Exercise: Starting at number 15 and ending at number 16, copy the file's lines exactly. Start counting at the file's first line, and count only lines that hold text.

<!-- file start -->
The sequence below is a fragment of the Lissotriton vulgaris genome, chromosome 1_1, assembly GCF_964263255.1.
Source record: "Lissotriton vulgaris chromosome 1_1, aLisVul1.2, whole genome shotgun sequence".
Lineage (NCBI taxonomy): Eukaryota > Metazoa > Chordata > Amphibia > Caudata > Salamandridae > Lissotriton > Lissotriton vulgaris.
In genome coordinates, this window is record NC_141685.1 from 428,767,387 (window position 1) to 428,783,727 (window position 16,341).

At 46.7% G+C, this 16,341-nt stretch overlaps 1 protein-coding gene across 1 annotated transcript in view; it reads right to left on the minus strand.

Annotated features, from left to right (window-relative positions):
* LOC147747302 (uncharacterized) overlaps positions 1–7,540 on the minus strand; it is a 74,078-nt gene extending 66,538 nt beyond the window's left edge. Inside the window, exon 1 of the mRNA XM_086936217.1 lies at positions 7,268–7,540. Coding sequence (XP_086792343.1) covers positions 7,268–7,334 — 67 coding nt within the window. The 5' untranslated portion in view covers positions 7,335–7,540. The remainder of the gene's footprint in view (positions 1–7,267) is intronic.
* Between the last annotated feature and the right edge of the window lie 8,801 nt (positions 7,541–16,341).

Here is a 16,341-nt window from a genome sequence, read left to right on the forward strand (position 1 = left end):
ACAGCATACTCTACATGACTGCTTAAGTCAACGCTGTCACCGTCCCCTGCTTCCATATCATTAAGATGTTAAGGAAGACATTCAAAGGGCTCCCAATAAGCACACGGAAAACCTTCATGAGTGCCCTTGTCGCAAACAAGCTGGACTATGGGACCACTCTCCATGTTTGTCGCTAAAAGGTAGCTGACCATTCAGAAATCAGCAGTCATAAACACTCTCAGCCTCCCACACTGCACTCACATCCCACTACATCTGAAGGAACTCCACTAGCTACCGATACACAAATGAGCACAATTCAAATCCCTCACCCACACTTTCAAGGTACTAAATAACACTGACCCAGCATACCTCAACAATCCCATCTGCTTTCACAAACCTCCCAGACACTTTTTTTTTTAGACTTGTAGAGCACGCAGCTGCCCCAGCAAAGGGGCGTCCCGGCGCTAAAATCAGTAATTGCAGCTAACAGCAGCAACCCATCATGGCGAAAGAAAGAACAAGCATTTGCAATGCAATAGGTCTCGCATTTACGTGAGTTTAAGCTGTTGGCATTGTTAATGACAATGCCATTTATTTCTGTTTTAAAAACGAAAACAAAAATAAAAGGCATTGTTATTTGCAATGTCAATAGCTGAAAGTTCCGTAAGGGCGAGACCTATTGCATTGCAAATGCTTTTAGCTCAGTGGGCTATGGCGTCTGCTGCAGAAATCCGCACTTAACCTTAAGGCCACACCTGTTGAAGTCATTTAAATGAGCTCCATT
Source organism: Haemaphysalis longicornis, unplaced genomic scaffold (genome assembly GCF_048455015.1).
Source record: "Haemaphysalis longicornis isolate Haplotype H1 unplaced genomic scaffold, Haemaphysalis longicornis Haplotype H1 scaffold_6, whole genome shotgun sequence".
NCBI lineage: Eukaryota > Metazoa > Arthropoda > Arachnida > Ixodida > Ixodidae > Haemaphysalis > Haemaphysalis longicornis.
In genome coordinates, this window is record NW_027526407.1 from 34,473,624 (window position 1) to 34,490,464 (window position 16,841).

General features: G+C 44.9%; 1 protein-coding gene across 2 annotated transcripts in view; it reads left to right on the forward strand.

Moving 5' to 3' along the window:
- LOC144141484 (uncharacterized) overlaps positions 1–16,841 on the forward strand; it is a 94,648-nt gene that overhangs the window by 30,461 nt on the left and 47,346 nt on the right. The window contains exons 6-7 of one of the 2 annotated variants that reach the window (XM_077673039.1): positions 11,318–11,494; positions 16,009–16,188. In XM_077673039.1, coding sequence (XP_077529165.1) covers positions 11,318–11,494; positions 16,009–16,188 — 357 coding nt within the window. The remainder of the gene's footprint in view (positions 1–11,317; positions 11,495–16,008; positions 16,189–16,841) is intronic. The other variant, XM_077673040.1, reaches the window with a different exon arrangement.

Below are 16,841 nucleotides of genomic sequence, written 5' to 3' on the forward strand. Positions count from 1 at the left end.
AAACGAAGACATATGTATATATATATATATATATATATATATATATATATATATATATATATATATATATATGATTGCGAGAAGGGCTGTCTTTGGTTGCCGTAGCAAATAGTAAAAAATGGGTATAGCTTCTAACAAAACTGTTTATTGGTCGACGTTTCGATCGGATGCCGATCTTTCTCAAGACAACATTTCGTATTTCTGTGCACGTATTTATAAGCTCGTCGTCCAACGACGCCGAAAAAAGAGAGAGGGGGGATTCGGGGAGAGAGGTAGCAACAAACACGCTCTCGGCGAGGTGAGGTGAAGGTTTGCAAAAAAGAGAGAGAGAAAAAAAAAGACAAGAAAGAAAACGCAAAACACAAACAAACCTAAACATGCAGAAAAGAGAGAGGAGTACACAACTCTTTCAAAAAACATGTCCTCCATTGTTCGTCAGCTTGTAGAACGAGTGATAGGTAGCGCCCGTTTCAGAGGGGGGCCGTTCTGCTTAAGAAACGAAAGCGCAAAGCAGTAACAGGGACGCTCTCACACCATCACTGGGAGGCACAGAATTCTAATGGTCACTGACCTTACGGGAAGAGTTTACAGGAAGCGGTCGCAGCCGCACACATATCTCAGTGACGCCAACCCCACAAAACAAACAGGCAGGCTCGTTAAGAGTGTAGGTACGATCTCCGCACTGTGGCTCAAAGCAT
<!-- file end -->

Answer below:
General features: G+C 44.9%; 1 protein-coding gene across 2 annotated transcripts in view; it reads left to right on the forward strand.

Moving 5' to 3' along the window: